Contact: Karthika Muthukumaraswamy
Society for Industrial and Applied Mathematics

Public Release: 22-Dec-2014
Proceedings of the National Academy of Sciences
Acoustic tweezers manipulate cell-to-cell contact
Sound waves can precisely position groups of cells for study without the danger of changing or damaging the cells, according to a team of Penn State researchers who are using surface acoustic waves to manipulate cell spacing and contact.
National Institutes of Health, National Science Foundation

Contact: A'ndrea Elyse Messer
Penn State

Public Release: 22-Dec-2014
Proceedings of the National Academy of Sciences
Fragile bones of modern humans result from reduced physical activity
The comparatively light bone structure of modern humans compared to early human species and other modern primates may be due to the modern abandonment of the constant physical activity that was inherent in the life of early hunter gathers, according to an international team of researchers. This knowledge may aid in prevention of osteoporosis and hip fracture in the elderly.
National Science Foundation

Contact: A'ndrea Elyse Messer
Penn State

Public Release: 22-Dec-2014
Tissue Engineering, Parts A, B, C
New technology makes tissues, someday maybe organs
A new device for building large tissues from living components of three-dimensional microtissues borrows on ideas from electronics manufacturing. The Bio-Pick, Place, and Perfuse is a step toward someday making whole organs. A new grant from the National Science Foundation will allow for major improvements including automation.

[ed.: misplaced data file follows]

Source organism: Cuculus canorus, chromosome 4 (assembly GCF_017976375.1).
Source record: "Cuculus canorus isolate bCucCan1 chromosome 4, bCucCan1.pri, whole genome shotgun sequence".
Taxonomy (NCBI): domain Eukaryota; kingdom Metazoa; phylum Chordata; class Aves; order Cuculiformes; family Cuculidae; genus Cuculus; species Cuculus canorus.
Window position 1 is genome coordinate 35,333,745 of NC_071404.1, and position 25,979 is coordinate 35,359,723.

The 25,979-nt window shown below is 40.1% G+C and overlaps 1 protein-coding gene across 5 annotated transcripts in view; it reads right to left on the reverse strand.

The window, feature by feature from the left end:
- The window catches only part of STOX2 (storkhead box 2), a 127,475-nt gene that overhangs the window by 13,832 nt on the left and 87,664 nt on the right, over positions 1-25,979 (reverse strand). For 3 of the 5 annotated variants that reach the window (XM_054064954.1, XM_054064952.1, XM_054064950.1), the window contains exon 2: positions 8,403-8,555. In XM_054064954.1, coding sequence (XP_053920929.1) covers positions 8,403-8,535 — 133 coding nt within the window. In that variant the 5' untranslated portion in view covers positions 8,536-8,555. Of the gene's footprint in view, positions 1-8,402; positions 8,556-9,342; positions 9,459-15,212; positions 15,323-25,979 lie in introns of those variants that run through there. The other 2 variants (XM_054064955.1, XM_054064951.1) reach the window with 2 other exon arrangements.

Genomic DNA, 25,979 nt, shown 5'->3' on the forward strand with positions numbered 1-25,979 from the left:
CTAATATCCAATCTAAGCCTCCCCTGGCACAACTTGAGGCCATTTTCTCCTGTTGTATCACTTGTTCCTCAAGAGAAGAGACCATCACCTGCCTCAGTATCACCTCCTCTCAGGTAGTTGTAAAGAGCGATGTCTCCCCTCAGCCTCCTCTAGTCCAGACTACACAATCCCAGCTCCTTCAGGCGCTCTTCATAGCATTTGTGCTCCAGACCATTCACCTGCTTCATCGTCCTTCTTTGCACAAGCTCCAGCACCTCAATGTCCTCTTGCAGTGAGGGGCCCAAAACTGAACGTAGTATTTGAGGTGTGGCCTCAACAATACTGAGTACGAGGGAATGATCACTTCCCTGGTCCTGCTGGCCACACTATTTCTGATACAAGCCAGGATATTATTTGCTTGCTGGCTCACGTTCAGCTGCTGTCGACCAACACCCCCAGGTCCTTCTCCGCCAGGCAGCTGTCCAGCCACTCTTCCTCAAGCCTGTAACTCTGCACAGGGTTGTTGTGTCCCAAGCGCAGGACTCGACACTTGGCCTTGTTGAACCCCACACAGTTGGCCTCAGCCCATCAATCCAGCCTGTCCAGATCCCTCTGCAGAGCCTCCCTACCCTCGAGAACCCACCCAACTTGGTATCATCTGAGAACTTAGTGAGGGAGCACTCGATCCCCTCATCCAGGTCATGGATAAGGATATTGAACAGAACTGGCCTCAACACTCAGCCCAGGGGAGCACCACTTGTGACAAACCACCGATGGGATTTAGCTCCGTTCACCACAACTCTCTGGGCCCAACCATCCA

National Institutes of Health, National Science Foundation

Contact: David Orenstein
Brown University

Public Release: 22-Dec-2014
Proceedings of the National Academy of Sciences
Modern genetics confirm ancient relationship between fins and hands
Efforts to connect the evolutionary transition from fish fins to wrist and fingers with the genetic machinery for this adaptation have fallen short because they focused on the wrong fish. Now, researchers describe the genetic machinery for autopod assembly in a non-model fish, the spotted gar.
The Brinson Foundation, National Science Foundation, Brazilian National Council for Scientific and Technological Development, National Institutes of Health, Volkswagen Foundation, The Alexander von Humboldt-Foundation

Contact: John Easton
University of Chicago Medical Center

Public Release: 22-Dec-2014
Nature Geoscience
Coral reveals long-term link between Pacific winds, global climate
New research indicates that shifts in Pacific trade winds played a key role in twentieth century climate variation and are likely again influencing global temperatures. The study, led by NCAR and the University of Arizona, uses a novel method of analyzing coral chemistry to reveal winds from a century ago.